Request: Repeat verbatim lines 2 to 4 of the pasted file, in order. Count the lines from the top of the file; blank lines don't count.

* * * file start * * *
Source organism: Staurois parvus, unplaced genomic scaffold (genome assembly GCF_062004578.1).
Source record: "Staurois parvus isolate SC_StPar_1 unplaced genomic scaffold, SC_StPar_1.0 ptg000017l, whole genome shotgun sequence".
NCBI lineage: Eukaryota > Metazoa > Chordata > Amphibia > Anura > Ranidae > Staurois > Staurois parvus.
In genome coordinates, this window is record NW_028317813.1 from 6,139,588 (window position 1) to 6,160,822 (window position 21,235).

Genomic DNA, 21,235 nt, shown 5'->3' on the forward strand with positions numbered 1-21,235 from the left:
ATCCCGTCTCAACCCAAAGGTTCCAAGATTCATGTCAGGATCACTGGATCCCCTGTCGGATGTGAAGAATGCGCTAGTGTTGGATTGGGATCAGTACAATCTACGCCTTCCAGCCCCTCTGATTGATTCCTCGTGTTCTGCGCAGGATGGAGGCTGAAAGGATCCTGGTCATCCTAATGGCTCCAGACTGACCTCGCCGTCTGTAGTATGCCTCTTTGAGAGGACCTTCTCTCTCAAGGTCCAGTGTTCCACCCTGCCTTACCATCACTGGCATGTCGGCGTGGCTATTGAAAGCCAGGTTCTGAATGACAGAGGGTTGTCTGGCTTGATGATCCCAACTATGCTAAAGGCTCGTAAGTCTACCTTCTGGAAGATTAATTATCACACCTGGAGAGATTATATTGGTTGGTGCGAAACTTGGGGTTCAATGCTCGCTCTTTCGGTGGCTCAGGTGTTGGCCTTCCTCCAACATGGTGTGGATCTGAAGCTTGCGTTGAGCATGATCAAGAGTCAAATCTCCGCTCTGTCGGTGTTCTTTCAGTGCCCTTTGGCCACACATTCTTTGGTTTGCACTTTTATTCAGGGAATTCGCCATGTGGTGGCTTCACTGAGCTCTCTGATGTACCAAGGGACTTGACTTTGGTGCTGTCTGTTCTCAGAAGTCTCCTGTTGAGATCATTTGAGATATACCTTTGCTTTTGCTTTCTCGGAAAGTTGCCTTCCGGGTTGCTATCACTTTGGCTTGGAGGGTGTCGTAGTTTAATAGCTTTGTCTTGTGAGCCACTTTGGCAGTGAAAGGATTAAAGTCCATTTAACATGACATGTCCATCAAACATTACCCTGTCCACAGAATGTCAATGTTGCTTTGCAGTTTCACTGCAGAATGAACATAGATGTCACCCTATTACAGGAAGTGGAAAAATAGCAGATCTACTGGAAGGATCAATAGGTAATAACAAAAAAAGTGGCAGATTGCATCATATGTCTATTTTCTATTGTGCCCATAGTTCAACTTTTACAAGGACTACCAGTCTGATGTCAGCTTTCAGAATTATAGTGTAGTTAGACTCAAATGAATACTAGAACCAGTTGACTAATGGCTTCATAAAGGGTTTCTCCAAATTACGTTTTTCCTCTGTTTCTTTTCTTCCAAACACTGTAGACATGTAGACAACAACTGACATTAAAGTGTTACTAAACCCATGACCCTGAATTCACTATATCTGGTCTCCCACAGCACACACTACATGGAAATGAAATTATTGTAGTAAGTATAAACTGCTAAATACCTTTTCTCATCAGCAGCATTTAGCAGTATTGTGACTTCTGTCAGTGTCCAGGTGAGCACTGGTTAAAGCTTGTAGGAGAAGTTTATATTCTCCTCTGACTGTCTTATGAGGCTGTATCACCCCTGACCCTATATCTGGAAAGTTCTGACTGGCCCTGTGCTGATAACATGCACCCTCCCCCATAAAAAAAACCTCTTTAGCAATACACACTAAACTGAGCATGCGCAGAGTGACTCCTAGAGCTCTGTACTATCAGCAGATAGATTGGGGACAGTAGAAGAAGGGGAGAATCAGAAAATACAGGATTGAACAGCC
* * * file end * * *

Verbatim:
Source record: "Staurois parvus isolate SC_StPar_1 unplaced genomic scaffold, SC_StPar_1.0 ptg000017l, whole genome shotgun sequence".
NCBI lineage: Eukaryota > Metazoa > Chordata > Amphibia > Anura > Ranidae > Staurois > Staurois parvus.
In genome coordinates, this window is record NW_028317813.1 from 6,139,588 (window position 1) to 6,160,822 (window position 21,235).